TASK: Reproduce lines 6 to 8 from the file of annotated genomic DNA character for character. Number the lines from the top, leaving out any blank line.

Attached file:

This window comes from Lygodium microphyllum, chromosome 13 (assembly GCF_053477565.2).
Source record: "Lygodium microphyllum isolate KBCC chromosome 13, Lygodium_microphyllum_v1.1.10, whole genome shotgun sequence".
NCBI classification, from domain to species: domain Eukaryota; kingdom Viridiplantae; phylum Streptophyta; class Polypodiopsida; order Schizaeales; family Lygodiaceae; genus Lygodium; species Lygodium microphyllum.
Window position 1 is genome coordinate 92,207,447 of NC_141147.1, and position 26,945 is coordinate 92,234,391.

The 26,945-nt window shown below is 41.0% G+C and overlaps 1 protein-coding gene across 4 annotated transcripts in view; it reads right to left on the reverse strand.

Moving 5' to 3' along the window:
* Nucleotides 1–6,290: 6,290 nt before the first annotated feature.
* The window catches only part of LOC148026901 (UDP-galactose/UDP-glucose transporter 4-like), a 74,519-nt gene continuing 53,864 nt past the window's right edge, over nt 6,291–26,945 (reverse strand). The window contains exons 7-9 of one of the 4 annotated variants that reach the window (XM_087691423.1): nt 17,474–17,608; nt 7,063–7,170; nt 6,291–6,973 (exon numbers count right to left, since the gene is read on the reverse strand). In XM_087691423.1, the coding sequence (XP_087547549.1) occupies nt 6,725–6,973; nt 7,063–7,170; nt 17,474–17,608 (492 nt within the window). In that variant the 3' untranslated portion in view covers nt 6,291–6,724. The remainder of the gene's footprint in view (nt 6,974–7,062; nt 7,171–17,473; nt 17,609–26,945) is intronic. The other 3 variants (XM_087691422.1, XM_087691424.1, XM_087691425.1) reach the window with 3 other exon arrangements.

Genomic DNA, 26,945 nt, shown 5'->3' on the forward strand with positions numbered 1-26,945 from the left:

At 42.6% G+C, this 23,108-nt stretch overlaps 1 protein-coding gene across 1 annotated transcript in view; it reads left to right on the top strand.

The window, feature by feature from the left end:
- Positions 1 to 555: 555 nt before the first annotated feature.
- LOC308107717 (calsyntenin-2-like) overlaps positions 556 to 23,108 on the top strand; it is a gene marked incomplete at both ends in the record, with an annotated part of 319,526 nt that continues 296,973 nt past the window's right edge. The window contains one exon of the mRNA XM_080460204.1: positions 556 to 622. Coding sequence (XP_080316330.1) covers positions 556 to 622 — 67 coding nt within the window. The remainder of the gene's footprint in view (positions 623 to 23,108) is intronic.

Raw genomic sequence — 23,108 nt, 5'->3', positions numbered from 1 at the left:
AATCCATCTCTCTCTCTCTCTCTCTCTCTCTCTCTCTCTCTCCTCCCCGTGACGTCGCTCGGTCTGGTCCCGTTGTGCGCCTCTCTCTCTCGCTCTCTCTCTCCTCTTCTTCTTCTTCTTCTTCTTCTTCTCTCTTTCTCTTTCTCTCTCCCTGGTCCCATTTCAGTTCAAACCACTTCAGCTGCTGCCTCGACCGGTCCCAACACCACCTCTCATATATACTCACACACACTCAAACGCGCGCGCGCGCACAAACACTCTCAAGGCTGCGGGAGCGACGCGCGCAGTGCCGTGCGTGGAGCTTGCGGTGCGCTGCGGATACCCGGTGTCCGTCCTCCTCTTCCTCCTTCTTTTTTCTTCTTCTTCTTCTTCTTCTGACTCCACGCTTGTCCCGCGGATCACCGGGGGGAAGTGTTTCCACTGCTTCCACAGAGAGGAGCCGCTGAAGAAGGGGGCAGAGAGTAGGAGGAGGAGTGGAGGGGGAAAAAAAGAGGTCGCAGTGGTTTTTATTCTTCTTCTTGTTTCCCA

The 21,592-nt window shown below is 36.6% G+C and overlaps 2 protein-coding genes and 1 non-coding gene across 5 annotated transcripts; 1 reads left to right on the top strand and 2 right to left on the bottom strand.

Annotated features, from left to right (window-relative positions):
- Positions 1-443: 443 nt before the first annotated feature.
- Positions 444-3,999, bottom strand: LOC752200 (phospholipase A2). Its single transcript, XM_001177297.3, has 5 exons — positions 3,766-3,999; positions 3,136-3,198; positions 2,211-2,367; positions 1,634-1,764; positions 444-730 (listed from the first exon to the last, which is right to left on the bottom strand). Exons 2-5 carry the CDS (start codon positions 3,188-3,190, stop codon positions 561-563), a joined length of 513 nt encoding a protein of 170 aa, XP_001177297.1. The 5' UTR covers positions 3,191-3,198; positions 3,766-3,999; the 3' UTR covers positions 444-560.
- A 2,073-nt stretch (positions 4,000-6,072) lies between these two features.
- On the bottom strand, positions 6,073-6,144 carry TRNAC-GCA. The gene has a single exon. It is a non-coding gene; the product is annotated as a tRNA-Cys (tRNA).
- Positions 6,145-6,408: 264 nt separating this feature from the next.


Moving 5' to 3' along the window:
* Nucleotides 1–6,290: 6,290 nt before the first annotated feature.
* The window catches only part of LOC148026901 (UDP-galactose/UDP-glucose transporter 4-like), a 74,519-nt gene continuing 53,864 nt past the window's right edge, over nt 6,291–26,945 (reverse strand). The window contains exons 7-9 of one of the 4 annotated variants that reach the window (XM_087691423.1): nt 17,474–17,608; nt 7,063–7,170; nt 6,291–6,973 (exon numbers count right to left, since the gene is read on the reverse strand). In XM_087691423.1, the coding sequence (XP_087547549.1) occupies nt 6,725–6,973; nt 7,063–7,170; nt 17,474–17,608 (492 nt within the window). In that variant the 3' untranslated portion in view covers nt 6,291–6,724. The remainder of the gene's footprint in view (nt 6,974–7,062; nt 7,171–17,473; nt 17,609–26,945) is intronic. The other 3 variants (XM_087691422.1, XM_087691424.1, XM_087691425.1) reach the window with 3 other exon arrangements.